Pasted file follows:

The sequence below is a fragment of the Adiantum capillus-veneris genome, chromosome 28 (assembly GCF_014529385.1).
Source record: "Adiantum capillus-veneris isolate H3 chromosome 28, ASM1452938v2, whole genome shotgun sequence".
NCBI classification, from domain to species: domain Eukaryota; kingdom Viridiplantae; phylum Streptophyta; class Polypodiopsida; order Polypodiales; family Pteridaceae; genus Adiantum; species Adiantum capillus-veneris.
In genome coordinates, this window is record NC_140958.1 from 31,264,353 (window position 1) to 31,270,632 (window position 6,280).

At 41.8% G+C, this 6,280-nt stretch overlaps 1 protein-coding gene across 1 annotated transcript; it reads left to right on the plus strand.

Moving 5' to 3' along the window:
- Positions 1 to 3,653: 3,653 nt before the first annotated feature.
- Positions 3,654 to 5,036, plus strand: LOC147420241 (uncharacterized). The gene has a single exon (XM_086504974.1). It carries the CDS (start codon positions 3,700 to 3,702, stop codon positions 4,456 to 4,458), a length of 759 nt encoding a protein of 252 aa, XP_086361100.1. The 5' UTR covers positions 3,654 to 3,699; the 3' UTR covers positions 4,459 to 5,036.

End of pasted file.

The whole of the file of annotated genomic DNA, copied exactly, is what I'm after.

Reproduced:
The sequence below is a fragment of the Adiantum capillus-veneris genome, chromosome 28 (assembly GCF_014529385.1).
Source record: "Adiantum capillus-veneris isolate H3 chromosome 28, ASM1452938v2, whole genome shotgun sequence".
NCBI classification, from domain to species: domain Eukaryota; kingdom Viridiplantae; phylum Streptophyta; class Polypodiopsida; order Polypodiales; family Pteridaceae; genus Adiantum; species Adiantum capillus-veneris.
In genome coordinates, this window is record NC_140958.1 from 31,264,353 (window position 1) to 31,270,632 (window position 6,280).

At 41.8% G+C, this 6,280-nt stretch overlaps 1 protein-coding gene across 1 annotated transcript; it reads left to right on the plus strand.

Moving 5' to 3' along the window:
- Positions 1 to 3,653: 3,653 nt before the first annotated feature.
- Positions 3,654 to 5,036, plus strand: LOC147420241 (uncharacterized). The gene has a single exon (XM_086504974.1). It carries the CDS (start codon positions 3,700 to 3,702, stop codon positions 4,456 to 4,458), a length of 759 nt encoding a protein of 252 aa, XP_086361100.1. The 5' UTR covers positions 3,654 to 3,699; the 3' UTR covers positions 4,459 to 5,036.